Sunday, November 19, 2006

Pentecost 24 - Year B

So, what do you think this gospel reading means? This past week at our pastors’ bible study we couldn’t decipher what Jesus was talking about. It’s like he was talking in code. That he wanted to warn his disciples of something but couldn’t quite get the words straight. So he defaulted to poetry hoping that these 12 guys might have the imagination to unlock the mystery of what can only been seen with divine eyes.

The passage says that they were on a mount opposite the Temple (capital “T”). Back in Jesus’ time the Temple was one of the most impressive sights you could lay our eyes on. Torn down twice since King Solomon first built it, the second re-building began shortly before the Shepherds saw the angel in the sky and the wise men found their way to Bethlehem. But it wasn’t finished until the Mary found the empty tomb.

You had to see the Temple to believe it. The stories didn’t do it justice. It had a perimeter circumference of almost a kilometre. Its 5 ton marble walls stood 150 feet high. 40-foot-high white marble columns greeted visitors as they arrived brandishing their sacrifices. Two of the doors stood 45 feet high; one was cast in Corinthian bronze. It’s no wonder they called it the “Beautiful Gate.”

I could go on but you get the idea. The temple was huge. It wasn’t coming down any time soon. That’s why Jesus sounded like he dipped into the ritual wines a little too often when he said that the temple was going to be destroyed and re-built in three days.

But still, religious wing-nuts were a shekel a dozen back then. But when you’re talking about the temple, people take you seriously no matter how crazy they think you are. Just as you don’t joke about having a bomb going through security at the airport, you didn’t joke about knocking down the centerpiece of Jewish life. At least not without suffering some consequences.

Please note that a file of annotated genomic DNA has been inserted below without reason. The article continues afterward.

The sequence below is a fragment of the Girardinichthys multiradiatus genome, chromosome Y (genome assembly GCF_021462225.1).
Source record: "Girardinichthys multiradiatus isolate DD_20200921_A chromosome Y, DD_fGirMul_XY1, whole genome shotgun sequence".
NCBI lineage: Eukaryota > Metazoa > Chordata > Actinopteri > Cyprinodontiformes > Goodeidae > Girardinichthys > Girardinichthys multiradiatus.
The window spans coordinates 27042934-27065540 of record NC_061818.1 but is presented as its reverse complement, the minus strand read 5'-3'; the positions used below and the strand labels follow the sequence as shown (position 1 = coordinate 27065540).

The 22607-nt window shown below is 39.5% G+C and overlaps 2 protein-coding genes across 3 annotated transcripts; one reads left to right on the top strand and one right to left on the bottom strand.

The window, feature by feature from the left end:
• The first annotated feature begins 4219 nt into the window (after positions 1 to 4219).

But Jesus wasn’t joking.

Predicting the future. It’s as old as time itself. Some folks made a good living predicting the future, drawing up schematics detailing the events of the End of Time.

And some folks still make a healthy buck predicting the doom of humanity, getting people all riled up, terrified even, worried that the world is going to end before the next commercial break.

But Jesus was different. He was no religious huckster. But of course, not everyone knew that. Some religious leaders certainly thought Jesus was nuts, if he wasn’t so dangerous.

But when Mark re-told this story it must have blown peoples’ minds because he wasn’t just TALKING about the End of Time. For them this was no mere celestial oracle or divine prophecy. They watched it happen. They had front row seats. They were almost close enough to stub their toes on the rubble of the demolished Temple.

Well, at least it felt like the world was coming to an end. The Temple, corrupt as it was, was still the centre of Jewish life. Now it lay in a million little pieces. Looters stole their prized scrolls. And God’s people scattered with the four winds.

“Did this story really happen? Did Jesus really predict this?” Mark’s listeners wondered. It was too convenient. Jesus was too on the money. The Roman army sent in reinforcements to squash the uprisings. Thousands were brutally and systematically murdered. The Romans took no delight nor did the have any hesitation in killing so many people. After all, they were killing for god and empire.

Who needs rumours of wars when you’ve just buried your whole family and you know that you’re probably next?

But still, maybe Jesus knew what he was talking about. “When you hear of wars and rumours of wars,” Jesus says, “Do not be alarmed.”